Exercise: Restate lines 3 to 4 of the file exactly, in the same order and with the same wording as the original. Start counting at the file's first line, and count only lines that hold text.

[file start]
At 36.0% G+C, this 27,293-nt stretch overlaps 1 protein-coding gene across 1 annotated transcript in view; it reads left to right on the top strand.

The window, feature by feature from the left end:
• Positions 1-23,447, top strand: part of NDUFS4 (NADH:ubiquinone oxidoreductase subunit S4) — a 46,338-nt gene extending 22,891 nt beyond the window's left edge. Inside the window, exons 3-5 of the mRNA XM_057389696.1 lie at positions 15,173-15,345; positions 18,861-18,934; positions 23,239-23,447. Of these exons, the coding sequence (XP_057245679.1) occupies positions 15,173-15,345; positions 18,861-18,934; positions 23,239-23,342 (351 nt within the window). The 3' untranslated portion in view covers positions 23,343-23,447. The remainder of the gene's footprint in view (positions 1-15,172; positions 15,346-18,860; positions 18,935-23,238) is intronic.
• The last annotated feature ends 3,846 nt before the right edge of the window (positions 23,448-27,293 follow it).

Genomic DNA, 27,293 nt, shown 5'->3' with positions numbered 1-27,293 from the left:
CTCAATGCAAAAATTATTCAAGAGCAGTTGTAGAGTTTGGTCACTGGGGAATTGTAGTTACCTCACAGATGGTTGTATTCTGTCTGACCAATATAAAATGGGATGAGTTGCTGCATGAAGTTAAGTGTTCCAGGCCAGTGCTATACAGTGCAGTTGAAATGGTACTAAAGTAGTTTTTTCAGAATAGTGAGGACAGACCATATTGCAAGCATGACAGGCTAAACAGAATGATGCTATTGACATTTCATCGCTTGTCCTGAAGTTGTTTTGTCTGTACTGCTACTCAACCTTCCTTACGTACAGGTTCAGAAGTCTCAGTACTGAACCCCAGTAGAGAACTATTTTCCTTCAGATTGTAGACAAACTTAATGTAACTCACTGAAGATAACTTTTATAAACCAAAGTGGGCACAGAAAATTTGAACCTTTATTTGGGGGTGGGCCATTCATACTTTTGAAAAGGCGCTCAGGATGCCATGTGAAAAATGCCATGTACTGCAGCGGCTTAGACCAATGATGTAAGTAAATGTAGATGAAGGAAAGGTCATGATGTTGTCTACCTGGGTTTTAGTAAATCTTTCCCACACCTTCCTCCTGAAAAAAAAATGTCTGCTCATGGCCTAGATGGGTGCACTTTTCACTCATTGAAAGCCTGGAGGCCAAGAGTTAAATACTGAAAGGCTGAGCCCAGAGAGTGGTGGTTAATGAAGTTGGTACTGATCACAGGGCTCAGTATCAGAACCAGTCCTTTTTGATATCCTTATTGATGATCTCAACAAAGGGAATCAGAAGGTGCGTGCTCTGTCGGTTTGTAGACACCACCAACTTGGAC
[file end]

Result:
• Positions 1-23,447, top strand: part of NDUFS4 (NADH:ubiquinone oxidoreductase subunit S4) — a 46,338-nt gene extending 22,891 nt beyond the window's left edge. Inside the window, exons 3-5 of the mRNA XM_057389696.1 lie at positions 15,173-15,345; positions 18,861-18,934; positions 23,239-23,447. Of these exons, the coding sequence (XP_057245679.1) occupies positions 15,173-15,345; positions 18,861-18,934; positions 23,239-23,342 (351 nt within the window). The 3' untranslated portion in view covers positions 23,343-23,447. The remainder of the gene's footprint in view (positions 1-15,172; positions 15,346-18,860; positions 18,935-23,238) is intronic.
• The last annotated feature ends 3,846 nt before the right edge of the window (positions 23,448-27,293 follow it).